Race relations in America are and always have been experiencing patterns and exhibiting qualities much like those of any dysfunctional person-to-person relationship. If we hope to see change, we must employ attitudes and methodologies that foster an environment for such change. Looking at our problems systemically, through the lens of family therapy counseling, may shed some light on how things can be improved and maybe why they can’t be.
“Therefore, each of you must put off falsehood and speak truthfully to your neighbor, for we are all members of one body.” (Ephesians4:25 NIV)
Most people conveniently find ways to credit the other person in a relationship when things go wrong. Blaming others is a habit that develops quite naturally. After all, it is easy to see how others contribute to our mutual problems and see ourselves as victims when each of us comprehends the world from our own unique perspective. But if we explain our problems in linear terms (action A causes action B), then we have oversimplified human interactions and circumstances and ignored the reality of mutual influence. Viewing our interactions and subsequent problems in a circle allows us to see the portion of the equation that we can control and minimizes blaming. Focusing on each member of the family while simultaneously assessing the familial system is useful for understanding people and their relational problems. That approach to healing can be applied in some form to our race-based relationship troubles.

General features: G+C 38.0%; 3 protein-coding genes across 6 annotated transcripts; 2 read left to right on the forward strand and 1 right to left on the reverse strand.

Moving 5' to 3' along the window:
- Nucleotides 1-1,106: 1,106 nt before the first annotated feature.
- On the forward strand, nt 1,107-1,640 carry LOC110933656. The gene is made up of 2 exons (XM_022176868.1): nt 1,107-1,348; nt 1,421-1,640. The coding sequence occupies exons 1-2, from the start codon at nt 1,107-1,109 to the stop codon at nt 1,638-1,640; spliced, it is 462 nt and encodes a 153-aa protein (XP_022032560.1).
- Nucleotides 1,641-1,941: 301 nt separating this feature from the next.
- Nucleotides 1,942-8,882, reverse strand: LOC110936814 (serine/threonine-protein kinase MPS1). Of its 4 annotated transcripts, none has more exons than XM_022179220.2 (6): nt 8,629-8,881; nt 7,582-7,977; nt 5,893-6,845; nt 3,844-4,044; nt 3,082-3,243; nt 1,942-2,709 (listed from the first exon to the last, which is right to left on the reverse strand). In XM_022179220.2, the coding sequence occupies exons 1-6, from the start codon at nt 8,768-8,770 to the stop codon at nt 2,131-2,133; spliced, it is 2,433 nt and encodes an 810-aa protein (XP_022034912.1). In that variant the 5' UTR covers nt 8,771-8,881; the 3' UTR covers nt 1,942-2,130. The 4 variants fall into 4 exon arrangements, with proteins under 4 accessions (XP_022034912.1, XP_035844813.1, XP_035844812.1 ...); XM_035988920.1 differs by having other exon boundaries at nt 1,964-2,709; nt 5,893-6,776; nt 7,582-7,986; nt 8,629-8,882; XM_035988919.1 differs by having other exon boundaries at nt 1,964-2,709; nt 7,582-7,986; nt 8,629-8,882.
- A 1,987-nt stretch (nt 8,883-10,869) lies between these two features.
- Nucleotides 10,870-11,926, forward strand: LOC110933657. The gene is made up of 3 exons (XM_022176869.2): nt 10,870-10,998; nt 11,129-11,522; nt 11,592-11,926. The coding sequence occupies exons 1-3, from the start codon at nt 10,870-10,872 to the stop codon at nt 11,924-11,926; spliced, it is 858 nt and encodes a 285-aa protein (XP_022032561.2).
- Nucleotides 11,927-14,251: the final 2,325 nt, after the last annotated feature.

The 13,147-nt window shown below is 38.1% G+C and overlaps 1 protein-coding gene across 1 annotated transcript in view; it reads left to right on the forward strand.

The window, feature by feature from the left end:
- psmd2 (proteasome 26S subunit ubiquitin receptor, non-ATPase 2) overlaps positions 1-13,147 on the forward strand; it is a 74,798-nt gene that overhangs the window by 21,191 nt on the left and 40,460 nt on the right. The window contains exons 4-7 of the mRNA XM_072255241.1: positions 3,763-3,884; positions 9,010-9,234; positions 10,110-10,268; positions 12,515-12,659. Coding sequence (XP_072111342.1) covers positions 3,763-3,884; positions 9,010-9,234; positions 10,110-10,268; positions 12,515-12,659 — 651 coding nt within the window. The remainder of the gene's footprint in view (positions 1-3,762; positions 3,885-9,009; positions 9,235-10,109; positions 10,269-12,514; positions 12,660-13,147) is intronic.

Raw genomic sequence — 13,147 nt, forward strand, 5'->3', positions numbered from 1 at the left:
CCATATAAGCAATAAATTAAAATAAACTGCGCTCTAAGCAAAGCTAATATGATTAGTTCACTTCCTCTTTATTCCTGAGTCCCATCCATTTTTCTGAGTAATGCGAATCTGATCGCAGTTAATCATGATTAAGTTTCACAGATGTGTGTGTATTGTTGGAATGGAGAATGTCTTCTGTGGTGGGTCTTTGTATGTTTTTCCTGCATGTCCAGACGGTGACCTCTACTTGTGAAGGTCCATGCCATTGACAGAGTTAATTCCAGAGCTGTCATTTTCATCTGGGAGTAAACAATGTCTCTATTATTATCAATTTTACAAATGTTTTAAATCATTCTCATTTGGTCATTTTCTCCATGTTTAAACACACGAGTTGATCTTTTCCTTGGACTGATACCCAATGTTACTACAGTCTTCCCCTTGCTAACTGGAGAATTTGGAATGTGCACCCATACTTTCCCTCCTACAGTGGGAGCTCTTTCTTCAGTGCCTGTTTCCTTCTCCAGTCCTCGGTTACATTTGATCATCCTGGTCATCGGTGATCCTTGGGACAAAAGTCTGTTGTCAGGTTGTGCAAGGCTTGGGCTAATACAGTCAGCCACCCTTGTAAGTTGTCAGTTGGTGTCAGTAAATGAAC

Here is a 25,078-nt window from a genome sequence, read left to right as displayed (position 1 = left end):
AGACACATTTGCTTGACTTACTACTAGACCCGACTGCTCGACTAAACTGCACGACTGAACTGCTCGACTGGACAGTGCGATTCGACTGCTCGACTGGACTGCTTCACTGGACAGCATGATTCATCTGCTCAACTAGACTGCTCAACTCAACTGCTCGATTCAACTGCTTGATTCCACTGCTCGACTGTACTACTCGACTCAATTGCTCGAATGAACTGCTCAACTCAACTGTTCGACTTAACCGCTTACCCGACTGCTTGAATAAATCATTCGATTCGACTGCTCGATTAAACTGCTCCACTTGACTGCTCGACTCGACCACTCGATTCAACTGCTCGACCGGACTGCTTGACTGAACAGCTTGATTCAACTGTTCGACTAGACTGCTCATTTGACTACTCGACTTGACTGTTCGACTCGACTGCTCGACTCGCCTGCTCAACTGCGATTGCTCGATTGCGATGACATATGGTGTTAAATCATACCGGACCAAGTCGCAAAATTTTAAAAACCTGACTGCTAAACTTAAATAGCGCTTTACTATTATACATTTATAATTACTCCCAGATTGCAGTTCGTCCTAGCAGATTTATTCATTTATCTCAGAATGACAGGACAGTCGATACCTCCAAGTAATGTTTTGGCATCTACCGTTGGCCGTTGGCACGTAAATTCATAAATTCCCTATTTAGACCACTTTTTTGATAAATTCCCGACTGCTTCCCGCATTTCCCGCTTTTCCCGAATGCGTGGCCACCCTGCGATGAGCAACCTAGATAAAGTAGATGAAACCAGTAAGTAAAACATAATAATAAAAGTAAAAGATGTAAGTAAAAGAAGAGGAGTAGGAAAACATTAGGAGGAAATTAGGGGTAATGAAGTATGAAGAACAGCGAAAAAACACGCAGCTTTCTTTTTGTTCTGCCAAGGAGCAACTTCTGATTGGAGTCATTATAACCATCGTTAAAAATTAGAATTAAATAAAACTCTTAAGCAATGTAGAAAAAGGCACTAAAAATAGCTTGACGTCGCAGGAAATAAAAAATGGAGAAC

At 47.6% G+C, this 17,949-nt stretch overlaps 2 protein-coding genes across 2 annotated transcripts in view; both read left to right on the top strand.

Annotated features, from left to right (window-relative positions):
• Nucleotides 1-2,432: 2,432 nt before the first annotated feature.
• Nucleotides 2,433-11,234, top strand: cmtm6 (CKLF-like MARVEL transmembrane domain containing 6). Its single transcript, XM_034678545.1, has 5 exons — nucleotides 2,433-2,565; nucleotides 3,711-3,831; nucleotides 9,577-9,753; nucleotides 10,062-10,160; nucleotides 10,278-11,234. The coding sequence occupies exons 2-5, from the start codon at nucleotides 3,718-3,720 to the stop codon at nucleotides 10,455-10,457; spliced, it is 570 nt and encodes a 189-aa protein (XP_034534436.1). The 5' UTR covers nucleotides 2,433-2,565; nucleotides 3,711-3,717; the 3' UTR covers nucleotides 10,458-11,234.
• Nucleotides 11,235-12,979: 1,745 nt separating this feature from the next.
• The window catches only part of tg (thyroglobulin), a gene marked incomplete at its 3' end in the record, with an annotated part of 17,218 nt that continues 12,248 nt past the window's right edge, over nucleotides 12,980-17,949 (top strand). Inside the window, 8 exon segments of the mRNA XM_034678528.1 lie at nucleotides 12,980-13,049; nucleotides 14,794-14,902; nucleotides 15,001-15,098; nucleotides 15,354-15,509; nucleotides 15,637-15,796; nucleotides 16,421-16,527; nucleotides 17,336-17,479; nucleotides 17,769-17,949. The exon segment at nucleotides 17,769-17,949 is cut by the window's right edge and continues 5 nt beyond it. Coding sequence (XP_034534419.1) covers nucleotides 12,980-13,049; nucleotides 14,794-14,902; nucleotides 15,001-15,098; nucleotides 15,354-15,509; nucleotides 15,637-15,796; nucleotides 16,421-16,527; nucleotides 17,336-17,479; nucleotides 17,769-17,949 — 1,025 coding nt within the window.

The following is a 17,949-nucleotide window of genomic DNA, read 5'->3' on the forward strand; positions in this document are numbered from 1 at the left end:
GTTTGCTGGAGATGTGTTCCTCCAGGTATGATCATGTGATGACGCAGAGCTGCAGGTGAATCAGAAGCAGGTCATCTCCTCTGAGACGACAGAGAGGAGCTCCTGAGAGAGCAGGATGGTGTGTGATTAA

However, the relationship(s) between races here in this country has additional complexities that require a different approach. Those complexities are very similar to an environment of domestic violence and abuse within a family. Sometimes therapy and reconciliation take a backseat to safety. When one family member is willfully harming the other and then trying to convince the wounded individual that they are the reason for their own abuse, it is wise for a therapist to consider creating an opportunity for separation. We have to think about what reconciliation versus separation would mean for us within the context of race.